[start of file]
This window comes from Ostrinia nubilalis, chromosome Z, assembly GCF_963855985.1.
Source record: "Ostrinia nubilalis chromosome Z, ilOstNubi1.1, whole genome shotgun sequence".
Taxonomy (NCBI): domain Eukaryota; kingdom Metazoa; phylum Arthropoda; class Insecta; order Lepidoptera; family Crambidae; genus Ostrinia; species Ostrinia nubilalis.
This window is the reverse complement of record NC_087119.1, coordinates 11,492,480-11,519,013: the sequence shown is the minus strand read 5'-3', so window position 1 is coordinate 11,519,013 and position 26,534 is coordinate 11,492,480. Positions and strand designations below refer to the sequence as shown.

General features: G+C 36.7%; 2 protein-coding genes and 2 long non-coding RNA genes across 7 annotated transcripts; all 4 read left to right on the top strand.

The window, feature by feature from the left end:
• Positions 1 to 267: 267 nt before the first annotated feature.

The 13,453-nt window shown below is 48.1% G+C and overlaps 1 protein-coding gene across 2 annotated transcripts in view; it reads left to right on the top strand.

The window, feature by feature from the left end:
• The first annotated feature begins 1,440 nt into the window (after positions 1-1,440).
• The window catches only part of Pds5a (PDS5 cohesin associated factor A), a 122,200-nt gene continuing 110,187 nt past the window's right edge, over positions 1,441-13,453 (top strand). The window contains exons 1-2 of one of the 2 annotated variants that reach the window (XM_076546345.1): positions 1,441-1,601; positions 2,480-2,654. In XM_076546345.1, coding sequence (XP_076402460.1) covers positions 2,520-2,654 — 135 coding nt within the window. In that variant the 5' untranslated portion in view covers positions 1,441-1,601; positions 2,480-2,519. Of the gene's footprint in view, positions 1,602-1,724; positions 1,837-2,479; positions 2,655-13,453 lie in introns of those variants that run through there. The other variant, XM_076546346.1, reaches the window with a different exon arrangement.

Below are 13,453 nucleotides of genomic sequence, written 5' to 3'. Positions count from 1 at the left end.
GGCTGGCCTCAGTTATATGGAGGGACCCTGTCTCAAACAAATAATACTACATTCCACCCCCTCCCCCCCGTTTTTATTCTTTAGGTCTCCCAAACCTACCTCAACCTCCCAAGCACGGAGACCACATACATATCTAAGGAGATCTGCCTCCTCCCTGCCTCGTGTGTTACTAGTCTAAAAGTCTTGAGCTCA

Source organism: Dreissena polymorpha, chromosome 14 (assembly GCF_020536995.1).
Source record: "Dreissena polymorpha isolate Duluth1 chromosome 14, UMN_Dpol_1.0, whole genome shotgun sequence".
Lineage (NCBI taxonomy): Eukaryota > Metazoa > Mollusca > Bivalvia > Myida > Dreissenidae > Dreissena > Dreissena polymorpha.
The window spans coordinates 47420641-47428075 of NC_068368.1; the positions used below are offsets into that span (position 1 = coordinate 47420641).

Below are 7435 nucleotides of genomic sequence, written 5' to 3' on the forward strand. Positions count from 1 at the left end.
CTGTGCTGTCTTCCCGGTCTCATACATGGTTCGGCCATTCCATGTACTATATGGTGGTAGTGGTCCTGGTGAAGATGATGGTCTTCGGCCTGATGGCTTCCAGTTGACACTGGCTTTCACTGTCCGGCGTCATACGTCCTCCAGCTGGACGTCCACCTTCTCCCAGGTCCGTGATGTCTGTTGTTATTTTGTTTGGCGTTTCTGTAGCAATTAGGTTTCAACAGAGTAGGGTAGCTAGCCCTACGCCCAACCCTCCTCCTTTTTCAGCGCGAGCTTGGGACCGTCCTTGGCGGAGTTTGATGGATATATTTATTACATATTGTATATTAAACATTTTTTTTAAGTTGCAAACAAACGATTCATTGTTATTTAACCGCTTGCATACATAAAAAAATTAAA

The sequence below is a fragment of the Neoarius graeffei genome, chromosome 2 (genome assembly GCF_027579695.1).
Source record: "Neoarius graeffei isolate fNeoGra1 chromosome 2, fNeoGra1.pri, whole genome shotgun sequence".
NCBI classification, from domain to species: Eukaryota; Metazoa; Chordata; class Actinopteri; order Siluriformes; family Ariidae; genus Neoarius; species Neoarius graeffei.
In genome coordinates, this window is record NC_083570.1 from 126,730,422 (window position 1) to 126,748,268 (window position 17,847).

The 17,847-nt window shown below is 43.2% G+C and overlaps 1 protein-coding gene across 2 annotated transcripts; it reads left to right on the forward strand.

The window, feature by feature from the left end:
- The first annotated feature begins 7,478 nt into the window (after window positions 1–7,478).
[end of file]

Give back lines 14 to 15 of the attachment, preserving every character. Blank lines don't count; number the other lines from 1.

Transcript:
Source organism: Dreissena polymorpha, chromosome 14 (assembly GCF_020536995.1).
Source record: "Dreissena polymorpha isolate Duluth1 chromosome 14, UMN_Dpol_1.0, whole genome shotgun sequence".